Rob Crilly

Welcome to the era of ‘alternative facts’

Welcome to the era of 'alternative facts'
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Now we have confirmation. The official language of Donald Trump’s White House really is doublespeak. This is how absurd the row over crowd numbers at the inauguration has become.

It started with an extraordinary speech delivered by Trump at CIA headquarters in Langley, Virginia, where he appeared to speak off the cuff for about 15 minutes during his first national security speech. He railed against the media - 'among the most dishonest human beings on earth' - boasted about his appearances on the cover of Time magazine, and displayed his thin skin by exaggerating the size of his inauguration audience - 'it looked like a million, million and a half people'.

Nonsense, of course. Trump was no doubt upset by photographs showing his audience was considerably smaller than Barack Obama’s in 2009. No matter. Sean Spicer, White House spokesman, gave a briefing. He loyally claimed - despite photographic evidence and transport statistics – that Friday’s inauguration audience was of record size. He said: 'This was the largest audience to ever witness an inauguration, period.'

That wasn’t enough to serve as a full stop to the story. A day later, Kellyanne Conway, counsellor to the president, felt obliged to defend the president and his hapless flack. When she appeared on Meet the Press on Sunday morning, this is how she defended his statement: 'We feel compelled to go out and clear the air and put alternative facts out there.' Alternative facts. Not alternative claims or interpretations or statistical models.

The term 'doublespeak' - and the idea of using deliberately ambiguous language or carefully selected facts designed to mislead - may sound Orwellian. But that is old hat, the stuff of conventional politicians everywhere. Once again Trump and his team have taken it to the next level with the use of bare-faced lies.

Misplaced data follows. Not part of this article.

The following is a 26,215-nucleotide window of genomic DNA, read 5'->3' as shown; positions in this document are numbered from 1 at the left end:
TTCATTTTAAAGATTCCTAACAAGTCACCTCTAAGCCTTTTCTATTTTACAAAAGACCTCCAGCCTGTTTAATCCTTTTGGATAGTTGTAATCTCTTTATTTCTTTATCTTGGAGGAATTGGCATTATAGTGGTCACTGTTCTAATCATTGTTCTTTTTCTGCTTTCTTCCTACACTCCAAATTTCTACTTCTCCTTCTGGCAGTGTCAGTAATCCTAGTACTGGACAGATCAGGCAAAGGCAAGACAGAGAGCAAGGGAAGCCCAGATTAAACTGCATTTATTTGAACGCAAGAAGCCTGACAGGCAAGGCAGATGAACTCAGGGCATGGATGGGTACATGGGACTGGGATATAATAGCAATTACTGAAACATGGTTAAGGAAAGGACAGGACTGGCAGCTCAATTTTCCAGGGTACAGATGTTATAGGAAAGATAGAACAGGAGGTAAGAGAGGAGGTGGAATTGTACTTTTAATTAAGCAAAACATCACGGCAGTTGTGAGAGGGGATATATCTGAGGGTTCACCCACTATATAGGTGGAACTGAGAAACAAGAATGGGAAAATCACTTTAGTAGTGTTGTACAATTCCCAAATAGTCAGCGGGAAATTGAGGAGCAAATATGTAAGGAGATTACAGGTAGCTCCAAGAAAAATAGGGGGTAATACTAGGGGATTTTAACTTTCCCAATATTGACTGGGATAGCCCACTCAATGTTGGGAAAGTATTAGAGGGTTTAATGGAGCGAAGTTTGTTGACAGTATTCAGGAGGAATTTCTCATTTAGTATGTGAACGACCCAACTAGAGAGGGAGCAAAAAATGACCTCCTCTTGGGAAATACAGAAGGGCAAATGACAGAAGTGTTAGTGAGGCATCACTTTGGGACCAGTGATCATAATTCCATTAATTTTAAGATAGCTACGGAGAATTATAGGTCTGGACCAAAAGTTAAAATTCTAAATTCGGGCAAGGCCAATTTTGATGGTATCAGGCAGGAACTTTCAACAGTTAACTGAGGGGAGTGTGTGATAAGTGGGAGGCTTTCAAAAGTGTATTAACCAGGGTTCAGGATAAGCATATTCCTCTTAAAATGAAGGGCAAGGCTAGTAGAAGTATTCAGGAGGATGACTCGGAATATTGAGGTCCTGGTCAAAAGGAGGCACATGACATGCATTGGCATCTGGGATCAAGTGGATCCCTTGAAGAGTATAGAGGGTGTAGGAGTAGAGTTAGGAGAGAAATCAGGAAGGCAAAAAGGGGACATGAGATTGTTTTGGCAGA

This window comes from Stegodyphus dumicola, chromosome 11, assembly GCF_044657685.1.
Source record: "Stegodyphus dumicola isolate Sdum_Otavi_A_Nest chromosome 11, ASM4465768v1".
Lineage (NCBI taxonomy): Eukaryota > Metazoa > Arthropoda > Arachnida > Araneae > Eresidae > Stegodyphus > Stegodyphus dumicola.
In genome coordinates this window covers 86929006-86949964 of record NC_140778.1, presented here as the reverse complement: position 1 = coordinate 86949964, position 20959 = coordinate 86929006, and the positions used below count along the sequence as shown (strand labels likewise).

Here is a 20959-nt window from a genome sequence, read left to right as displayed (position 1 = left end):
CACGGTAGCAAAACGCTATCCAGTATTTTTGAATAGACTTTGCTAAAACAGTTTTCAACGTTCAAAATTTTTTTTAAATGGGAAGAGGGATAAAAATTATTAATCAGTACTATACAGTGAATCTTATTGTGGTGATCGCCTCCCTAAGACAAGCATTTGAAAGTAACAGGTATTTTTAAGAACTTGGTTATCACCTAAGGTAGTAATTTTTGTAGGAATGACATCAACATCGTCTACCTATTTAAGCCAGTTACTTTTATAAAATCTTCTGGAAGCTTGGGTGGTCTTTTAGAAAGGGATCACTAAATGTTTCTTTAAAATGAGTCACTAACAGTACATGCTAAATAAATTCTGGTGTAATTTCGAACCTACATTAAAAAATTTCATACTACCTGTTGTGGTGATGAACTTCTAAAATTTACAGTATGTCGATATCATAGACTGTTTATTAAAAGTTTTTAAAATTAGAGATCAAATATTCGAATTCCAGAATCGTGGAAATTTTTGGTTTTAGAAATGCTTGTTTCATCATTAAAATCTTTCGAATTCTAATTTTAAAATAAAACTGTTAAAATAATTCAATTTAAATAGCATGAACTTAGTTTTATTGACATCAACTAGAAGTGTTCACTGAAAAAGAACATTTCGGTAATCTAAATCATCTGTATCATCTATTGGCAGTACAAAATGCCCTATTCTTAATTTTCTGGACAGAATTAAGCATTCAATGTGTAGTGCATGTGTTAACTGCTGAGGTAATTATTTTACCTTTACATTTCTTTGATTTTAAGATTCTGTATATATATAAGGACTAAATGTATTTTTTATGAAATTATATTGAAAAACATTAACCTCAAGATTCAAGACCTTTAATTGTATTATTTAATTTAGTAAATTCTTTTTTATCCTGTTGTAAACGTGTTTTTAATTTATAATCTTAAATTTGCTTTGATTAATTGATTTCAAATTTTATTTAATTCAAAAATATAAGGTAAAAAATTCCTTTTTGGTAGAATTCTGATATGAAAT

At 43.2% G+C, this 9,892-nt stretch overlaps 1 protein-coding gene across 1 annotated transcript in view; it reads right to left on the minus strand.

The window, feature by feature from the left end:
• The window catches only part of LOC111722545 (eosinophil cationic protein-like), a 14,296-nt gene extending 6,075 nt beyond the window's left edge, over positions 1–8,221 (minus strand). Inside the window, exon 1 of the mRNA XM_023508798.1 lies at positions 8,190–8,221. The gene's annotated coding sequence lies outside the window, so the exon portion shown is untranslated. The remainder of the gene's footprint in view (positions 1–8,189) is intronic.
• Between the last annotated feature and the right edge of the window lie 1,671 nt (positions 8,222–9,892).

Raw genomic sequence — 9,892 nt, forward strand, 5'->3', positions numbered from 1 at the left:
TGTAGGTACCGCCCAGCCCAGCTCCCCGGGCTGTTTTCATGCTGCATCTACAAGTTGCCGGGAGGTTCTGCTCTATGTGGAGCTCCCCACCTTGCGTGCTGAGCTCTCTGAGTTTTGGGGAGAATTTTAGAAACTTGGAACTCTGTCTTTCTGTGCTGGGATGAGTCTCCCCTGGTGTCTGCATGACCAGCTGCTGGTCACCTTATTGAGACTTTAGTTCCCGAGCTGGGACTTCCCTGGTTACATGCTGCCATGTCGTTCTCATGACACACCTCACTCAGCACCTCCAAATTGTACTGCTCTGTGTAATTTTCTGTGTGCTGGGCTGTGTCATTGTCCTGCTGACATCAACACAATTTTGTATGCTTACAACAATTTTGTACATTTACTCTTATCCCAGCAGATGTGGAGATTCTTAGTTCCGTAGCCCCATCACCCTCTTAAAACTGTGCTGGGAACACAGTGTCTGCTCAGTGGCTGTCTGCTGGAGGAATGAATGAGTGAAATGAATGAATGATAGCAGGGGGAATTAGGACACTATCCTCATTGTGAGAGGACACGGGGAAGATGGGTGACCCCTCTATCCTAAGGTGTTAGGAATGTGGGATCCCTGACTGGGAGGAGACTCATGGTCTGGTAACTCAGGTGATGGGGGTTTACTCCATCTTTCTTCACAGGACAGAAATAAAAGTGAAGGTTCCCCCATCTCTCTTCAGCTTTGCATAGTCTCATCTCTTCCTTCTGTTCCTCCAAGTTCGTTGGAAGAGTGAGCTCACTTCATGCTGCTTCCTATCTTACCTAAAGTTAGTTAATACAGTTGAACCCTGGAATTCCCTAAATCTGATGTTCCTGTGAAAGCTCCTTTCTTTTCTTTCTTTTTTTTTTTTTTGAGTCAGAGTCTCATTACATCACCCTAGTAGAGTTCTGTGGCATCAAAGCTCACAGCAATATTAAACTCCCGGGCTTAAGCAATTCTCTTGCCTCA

Of course, we get the presidents we deserve. Throughout the election campaign and transition, Trump had been allowed to address the nation directly by TV networks desperate for the ratings he attracts. They would set up their cameras and let them roll. Doublespeak has poured into our living rooms. And it is not just the TV networks who were seduced by Trump’s tall tales.

I think frequently about the editor I worked under at the Herald in Glasgow more than a decade ago. He would shoot down proposed stories with a simple question: 'That might be what he said, but is it true?' Gradually we are waking up to the threat that comes from not casting a sceptical eye over the claims and boasts of the American president. Even CNN has realised this. It admitted last year that it probably gave too much free airtime to a bombastic property developer turned reality TV show host, helping him to win the Republican nomination.

It opted not to show Sean Spicer’s press briefing live – a conscious decision, according to Brian Stelter, a CNN host. 'The decision was to monitor the statement & then report it,' he tweeted. Another way of saying this might be that CNN has decided to do journalism. And that already, in only its first weekend, the White House feels under siege from journalists.